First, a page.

What does the design firm of King-Collins Golf have in common with A-ha, Tommy Tutone and Norman Greenbaum?
Not much. They've just shed any "one-hit wonder" concerns.
Tad King and Rob Collins, the architects who fashioned the smash-success Sweetens Cove Golf Club out of a floodplain west of Chattanooga, Tenn., have just announced they're ready to break ground on their first 18-hole, new-build golf course: Landmand Golf Club, near the eastern Nebraska town of Homer. Homer is about 20 minutes south of Sioux City, Iowa, and 90 minutes north of Omaha, Neb.
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Tad & I are extremely excited about the opportunity we’ve been given by the Andersen Family on an extraordinary piece of ground near Homer, NE. We will be starting a new 18 hole project here, which will be known as Landmand Golf Club (Swedish for “Farmer”), in early September. With towering landforms, long views, & great soil, we recognize that this is a rare opportunity to deliver an exceptional golf course. I’ll continually update the process here. These photos are from our visit in mid June when we routed the golf course.
Even before this announcement, King-Collins have been parrying any notions that their influence might not range beyond South Pittsburg, Tenn. They are on board to design PGA Tour player Zac Blair's The Buck Club when financing is able to come together, and they have also been engaged on projects at Sea Palms Golf & Tennis Resort on St. Simons Island, Ga., where they have rebuilt the 18th green on the original George Cobb-designed course and also fashioned a 4-acre short course called The Miracle, both of which are on track to debut this fall. But for now, all eyes are on the duo's activities in Nebraska.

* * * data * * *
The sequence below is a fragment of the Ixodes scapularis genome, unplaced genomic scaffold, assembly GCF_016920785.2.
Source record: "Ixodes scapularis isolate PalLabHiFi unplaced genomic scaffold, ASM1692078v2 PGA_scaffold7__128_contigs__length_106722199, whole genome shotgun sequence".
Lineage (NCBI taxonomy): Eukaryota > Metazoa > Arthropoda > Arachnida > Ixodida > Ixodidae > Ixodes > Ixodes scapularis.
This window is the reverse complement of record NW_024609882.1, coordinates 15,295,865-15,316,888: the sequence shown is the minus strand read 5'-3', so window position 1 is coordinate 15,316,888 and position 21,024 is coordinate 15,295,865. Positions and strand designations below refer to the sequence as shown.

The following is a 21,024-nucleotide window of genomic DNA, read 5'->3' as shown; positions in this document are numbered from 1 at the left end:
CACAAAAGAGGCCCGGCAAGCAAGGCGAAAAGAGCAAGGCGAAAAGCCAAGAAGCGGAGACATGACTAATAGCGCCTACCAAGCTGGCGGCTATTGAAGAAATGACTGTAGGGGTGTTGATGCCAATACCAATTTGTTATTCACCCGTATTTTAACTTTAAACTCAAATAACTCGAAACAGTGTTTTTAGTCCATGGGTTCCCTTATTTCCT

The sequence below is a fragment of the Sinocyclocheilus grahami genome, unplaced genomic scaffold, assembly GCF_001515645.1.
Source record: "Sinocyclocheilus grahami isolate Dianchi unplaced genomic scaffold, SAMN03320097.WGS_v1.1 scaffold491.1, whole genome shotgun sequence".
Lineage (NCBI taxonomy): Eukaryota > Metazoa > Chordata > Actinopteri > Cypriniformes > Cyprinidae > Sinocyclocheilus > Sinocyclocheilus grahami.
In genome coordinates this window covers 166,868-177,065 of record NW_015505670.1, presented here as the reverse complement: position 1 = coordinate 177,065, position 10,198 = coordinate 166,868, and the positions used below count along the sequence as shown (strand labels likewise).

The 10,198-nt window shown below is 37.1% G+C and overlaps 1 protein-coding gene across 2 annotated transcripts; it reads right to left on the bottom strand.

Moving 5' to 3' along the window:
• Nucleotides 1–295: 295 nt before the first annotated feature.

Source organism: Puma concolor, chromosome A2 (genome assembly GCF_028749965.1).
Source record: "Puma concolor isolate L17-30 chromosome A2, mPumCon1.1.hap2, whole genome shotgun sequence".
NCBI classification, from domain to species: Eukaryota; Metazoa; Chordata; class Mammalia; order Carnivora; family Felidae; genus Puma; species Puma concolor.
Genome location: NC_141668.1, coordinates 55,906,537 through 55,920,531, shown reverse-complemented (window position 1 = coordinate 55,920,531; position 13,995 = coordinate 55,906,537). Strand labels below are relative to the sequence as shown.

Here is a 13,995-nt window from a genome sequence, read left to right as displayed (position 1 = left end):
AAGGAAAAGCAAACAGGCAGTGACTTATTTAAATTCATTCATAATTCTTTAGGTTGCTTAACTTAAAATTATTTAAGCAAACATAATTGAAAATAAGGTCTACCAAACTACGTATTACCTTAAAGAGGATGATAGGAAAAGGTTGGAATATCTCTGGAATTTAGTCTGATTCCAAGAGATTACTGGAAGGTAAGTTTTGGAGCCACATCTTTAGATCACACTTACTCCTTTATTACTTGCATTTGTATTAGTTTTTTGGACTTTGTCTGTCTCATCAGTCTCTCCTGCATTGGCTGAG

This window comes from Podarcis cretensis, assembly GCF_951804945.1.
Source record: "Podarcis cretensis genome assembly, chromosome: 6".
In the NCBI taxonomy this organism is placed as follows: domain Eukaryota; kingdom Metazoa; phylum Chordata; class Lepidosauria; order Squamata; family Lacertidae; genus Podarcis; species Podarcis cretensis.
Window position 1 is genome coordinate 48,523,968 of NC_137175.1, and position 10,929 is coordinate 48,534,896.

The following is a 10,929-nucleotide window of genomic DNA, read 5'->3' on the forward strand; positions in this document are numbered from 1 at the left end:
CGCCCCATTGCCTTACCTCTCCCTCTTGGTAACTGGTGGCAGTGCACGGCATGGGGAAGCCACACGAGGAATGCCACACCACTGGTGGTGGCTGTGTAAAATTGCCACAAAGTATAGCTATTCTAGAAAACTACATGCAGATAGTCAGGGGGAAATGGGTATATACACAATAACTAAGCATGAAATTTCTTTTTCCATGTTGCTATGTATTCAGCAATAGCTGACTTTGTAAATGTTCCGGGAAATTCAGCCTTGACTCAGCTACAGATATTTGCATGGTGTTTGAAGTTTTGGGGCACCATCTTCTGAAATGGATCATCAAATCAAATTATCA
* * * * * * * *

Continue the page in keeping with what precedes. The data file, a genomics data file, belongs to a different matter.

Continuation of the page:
The Cornhusker State has been the site of several influential golf courses of the past quarter-century. It all started in 1994, when another two-surname design outfit, Coore & Crenshaw, made the golf world take notice of tiny Mullen, Neb., when their seminal Sand Hills Golf Club opened. More "found" than built, Sand Hills ushered in the minimalist movement in golf course architecture, which in addition to a least-disturbance approach to course-craft, relies on emphasis of the natural qualities of land to let the golf course unfold. Other practitioners include Tom Doak and Gil Hanse, who are among the most in-demand architects in the world.
It will be fascinating to see how King and Collins adjust their approach on a site with the kind of movement and readily firm turf apparent at Landmand, which reportedly will be open to the public, with around 100 memberships sold as well.
Sweetens Cove had to be almost totally manufactured out of flattish, low-lying ground, and it has won near-universal acclaim for both its addicting design and its no-frills approach to presenting a fun golf course for people to enjoy.
Given this announcement (as well as a rumor of more work on the horizon in New York), King-Collins seems to have more hits in store for golfers.